2024-03-13 REPORTS: KS

Joined
Jan 16, 2009
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741
Location
Kansas City
I left Kansas City at 1pm heading to 56 highway and I-335 to sit and wait for storms. As I waited I was eventually joined by a few other chasers and we talked about the day ahead. About 5:30 we headed for initiation just to our west around Council Grove. We watched cells fire and die off until the southern cell started to really get it's act together. Rapid rotation started just south of highway 4 and the east of Alta Vista with first touch down happened there. I watched a nice white tornado then two at once which from my angle I thought was a multi-vortex wedge about to start. I followed the storm on dirt roads with others until a tree was blocking our path. I ran the Tundra over it to break it up which allowed others to get through too. I followed the storms all the way to north of Topeka before calling it. What a nice March Kansas day! I have to go through video but my photos are not great but I look forward to see others.
 

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For many years, I have had a strong home target bias if there is an appreciable supercell/tornado risk locally, even if there is a much better prospect farther away. The time and gas money savings is part of that, but it’s more the fear of a rogue high-end event happening in my backyard while I potentially bust 7 hours away.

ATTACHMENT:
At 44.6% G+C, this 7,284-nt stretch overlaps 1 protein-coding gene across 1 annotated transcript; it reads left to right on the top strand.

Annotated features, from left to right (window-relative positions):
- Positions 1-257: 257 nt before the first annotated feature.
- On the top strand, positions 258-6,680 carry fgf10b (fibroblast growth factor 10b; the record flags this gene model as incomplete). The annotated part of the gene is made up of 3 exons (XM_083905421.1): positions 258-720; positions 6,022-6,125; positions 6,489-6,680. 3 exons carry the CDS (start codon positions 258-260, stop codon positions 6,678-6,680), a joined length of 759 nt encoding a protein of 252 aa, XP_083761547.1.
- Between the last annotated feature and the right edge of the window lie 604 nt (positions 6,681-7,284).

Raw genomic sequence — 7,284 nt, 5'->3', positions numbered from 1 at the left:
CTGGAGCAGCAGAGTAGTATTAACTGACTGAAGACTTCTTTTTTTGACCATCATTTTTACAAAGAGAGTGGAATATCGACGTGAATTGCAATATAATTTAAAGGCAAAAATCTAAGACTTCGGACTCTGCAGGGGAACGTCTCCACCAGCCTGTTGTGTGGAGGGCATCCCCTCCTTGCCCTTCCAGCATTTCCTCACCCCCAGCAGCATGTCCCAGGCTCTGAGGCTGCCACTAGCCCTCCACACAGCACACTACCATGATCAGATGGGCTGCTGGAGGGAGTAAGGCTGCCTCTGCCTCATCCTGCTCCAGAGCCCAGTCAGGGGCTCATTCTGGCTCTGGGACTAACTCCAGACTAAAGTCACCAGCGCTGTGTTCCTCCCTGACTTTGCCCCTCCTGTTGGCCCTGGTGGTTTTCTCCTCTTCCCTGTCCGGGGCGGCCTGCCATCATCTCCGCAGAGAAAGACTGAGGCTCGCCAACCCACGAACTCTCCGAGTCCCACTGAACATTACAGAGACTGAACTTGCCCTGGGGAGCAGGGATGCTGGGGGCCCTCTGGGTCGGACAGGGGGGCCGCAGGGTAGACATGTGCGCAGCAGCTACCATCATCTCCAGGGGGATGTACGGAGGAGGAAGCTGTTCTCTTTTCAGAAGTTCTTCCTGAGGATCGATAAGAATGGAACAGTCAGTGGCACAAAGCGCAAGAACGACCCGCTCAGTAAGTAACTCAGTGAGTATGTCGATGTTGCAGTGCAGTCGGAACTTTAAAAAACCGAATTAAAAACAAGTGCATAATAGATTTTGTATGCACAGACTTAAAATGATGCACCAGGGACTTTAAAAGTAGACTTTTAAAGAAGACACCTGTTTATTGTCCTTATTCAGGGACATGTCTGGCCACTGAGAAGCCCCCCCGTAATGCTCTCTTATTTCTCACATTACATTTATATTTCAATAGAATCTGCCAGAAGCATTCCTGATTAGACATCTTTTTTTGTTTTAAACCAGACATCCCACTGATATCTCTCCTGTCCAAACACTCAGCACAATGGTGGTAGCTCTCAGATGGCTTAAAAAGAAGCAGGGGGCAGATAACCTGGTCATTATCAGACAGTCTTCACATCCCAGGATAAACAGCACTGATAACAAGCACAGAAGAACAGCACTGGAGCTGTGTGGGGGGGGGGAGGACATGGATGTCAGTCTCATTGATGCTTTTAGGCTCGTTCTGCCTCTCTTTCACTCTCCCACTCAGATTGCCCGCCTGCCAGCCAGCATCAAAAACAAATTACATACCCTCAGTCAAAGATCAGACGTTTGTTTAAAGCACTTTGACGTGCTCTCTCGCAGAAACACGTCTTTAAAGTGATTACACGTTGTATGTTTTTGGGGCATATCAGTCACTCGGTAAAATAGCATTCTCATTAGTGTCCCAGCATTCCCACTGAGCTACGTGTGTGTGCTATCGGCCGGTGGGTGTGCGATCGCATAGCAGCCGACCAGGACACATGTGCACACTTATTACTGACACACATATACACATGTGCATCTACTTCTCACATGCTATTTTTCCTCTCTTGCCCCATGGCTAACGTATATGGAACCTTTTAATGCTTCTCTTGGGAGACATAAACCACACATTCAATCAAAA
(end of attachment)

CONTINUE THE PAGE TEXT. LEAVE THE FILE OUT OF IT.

While the Kansas triple point/dryline bulge looked very good (and it did produce), the local target here was not bad at all itself. Models agreed on multiple supercells firing during the afternoon right in or near the St. Louis metro area, and our environment looked sufficient for something interesting to happen: good upper support and great turning-with-height in the low levels. Our main limiting factor was dewpoints only in the 50s.

Models originally pointed to Wednesday's storms firing at close to 7pm and farther northwest near Wentzville, but an agitated cumulus field south of St. Louis at 3pm indicated that a new and arguably better target much closer to my home just east of the city. I got on the road just as the first storms fired to my southwest. I could even see them from home - not bad when the target storms are that close!

I had an easy intercept course to the first storm west of Fayetteville, IL, but it vanished by the time I arrived on it. The next storm was approaching Ruma to the south, so I headed that way, arriving in plenty of time to my observation point just south of town. I passed through nickel size hail on the outskirts of the core in town. The storm was moving slowly enough that I was able to stay at this spot for quite a long time as it approached. The storm took on some nice structure, with a rounded base and some striations appearing alongside the vault region.

march1324a.jpg


An RFD surge began shortly after this image, and strong differential motion was commencing at cloud base. As this passed directly overhead of me, a strong and persistent circulation developed. This was the view looking straight up:

march1324b.jpg


About 30 seconds later, the southerly winds at my location rapidly increased, then suddenly shifted to very strong westerly RFD. The power poles along the road began to lean slightly as the wires were pulled hard to the east. Dust and small leaf debris started kicking up a few hundred feet to my north. I jumped in the car and moved south to get out of the way of the power lines in case they fell. My rear dashcam shows a potential small circulation in the field kicking up dust, but it's inconclusive if this was a tornado or just RFD winds.